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Hoffmann, R. A wiki for the life sciences where authorship matters. Nature Genetics (2008)
 
 
 

Histamine: a putative afferent neurotransmitter in Limulus eyes.

Histamine has been proposed as a photoreceptor neurotransmitter in two major groups of arthropods, the insects and the crustacea. In this study biochemical and immunocytochemical approaches were used to examine the synthesis, endogenous content, and cellular distribution of histamine in the visual system of the horseshoe crab Limulus polyphemus, an ancient chelicerate arthropod. Studies with this animal have been critical to our understanding of the basic processes of vision. High-voltage paper electrophoresis was used to assay for histamine synthesis in Limulus tissues incubated with radiolabeled histidine; histamine synthesis was detected in the lateral, median, and ventral eyes and optic nerves and in the visual centers in the brain. Endogenous histamine, assayed as its orthophthalaldehyde derivative by high-performance liquid chromatography and electrochemical detection, was also detected in these tissues. Immunocytochemical analyses, with an antiserum directed against a protein conjugate of histamine, revealed histamine-like immunoreactivity in the somata of photoreceptors in each of the eyes and in the regions of the brain where the photoreceptors terminate. Histamine-like immunoreactivity was also intense in the cell bodies and axon collaterals of eccentric cells in the lateral eye and in eccentric cell projections in the brain. These results show that histamine is a major biogenic amine in the Limulus visual system, and they suggest that this amine is involved in transmitting visual information from the eyes to the brain and in lateral inhibition, a fundamental mechanism for processing visual information in the lateral eye.[1]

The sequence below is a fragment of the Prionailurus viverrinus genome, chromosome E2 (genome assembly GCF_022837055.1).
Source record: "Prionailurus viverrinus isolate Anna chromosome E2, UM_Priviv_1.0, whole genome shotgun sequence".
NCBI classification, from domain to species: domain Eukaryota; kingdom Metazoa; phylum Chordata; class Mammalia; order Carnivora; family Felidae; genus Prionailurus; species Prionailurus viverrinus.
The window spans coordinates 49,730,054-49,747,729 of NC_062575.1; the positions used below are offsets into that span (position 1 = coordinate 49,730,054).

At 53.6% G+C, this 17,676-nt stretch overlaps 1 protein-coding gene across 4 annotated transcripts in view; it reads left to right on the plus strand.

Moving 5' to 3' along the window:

References

  1. Histamine: a putative afferent neurotransmitter in Limulus eyes. Battelle, B.A., Calman, B.G., Andrews, A.W., Grieco, F.D., Mleziva, M.B., Callaway, J.C., Stuart, A.E. J. Comp. Neurol. (1991) [Pubmed]
 
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